The Social Perception, Attitudes, Mental Simulation Lab

Measurement Publications


Publications by Topic Area



Peer-Reviewed Scientific Publications

Statistics and Measurement Papers from the SPAMS Lab

The SPAMS Lab publishes conceptual and empirical analyses of new and existing measures and measurement constructs within psychological literature. These analyses are largely directed at the areas of study for the lab (i.e., social perception, attitudes, mental simulation). With these publications, we hope to faciliate more precision in measuring phenomena within social and personality psychology literature.

Note: Clicking on any link to a paper below is interpreted as a personal request on your part to see this work. Your ability to view the .pdf of this work constitutes my response to your personal request to see that specific paper.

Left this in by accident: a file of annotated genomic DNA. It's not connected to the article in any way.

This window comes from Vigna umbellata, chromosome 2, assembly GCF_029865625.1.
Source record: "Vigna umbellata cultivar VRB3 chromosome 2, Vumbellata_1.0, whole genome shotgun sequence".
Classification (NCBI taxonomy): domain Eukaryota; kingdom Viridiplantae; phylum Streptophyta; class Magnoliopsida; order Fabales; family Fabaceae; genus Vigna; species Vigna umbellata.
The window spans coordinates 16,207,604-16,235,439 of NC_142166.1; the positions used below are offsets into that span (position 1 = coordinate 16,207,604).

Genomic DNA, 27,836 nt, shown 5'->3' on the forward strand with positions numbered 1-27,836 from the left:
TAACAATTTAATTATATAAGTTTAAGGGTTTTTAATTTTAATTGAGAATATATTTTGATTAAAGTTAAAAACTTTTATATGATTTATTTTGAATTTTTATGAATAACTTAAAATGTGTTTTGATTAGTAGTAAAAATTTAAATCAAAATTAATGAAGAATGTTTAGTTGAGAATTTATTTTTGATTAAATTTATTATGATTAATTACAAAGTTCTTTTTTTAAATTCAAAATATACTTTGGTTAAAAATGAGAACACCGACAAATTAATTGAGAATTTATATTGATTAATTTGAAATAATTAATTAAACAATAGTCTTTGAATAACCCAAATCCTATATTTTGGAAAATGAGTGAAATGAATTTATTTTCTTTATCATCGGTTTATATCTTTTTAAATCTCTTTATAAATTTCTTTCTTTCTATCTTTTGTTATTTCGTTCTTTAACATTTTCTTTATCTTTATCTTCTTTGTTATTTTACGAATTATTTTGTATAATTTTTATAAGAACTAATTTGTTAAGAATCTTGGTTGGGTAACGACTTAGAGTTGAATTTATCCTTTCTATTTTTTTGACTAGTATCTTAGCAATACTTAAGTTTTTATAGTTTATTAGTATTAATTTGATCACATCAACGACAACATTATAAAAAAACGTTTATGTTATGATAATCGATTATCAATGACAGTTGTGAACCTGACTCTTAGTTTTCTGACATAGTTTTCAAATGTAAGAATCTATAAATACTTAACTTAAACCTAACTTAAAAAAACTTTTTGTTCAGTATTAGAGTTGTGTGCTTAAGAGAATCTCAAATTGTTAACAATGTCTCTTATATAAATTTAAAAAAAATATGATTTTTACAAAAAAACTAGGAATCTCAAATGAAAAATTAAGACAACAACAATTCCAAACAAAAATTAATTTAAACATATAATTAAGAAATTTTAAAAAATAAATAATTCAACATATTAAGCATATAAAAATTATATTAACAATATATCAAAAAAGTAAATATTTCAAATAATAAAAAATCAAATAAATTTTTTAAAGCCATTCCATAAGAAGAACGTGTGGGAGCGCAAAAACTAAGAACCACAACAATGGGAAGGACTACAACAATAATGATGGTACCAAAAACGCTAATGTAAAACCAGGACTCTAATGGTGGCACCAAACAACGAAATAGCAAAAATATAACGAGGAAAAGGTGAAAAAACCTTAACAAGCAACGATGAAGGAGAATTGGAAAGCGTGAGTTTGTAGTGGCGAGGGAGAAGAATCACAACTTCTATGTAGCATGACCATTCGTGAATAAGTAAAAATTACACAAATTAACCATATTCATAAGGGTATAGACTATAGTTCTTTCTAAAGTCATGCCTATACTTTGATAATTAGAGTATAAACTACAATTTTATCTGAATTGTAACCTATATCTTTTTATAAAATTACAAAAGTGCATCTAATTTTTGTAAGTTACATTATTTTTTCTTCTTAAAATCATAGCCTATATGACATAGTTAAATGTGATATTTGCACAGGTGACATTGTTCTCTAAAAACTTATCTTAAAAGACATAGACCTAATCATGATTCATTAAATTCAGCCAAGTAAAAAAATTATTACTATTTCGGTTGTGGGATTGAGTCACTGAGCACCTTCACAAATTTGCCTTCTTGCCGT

(Publications are listed in reverse chronological order and may be cross-listed with other topics)

Clark, K. D., Yovanoff, P., & Tate, C. U. (2017). Development and
validation of a child racial attitudes index (RAI). Behavior Research Methods, 49, 2044-2060. [link to .pdf]

Tate, C. U. (2015). On the overuse and misuse of mediation analysis: It may be a matter of timing. Basic and Applied Social Psychology, 37, 235-246. [view .pdf]

Tate, C. C. (2014). Resentment of paternalism as system change sentiment: Hostile sexism and voting behavior in the 2008 U.S. presidential election. Journal of Social Psychology, 154, 28-39. [view .pdf]

Tate, C. C., Ledbetter, J. N., & Youssef, C. P. (2013). A two-question method for
assessing gender categories in the social and medical sciences. Journal of Sex Research, 50, 767-776. [view .pdf]

Clark, K. D., & Tate, C. (2008). Measuring racial prejudice in a multiracial world: New methods and new constructs. In M. A. Morrison & T. G. Morrison (Eds.), The Psychology of Modern Prejudice (pp. 93-122). Hauppauge, NY: Nova Science Publishers. [view .pdf]

Knauper, B., Stich, C., Yugo, M., & Tate, C. (2008). Stretched rating scales cause guided responding. Health Communication, 23, 253-258. [view .pdf]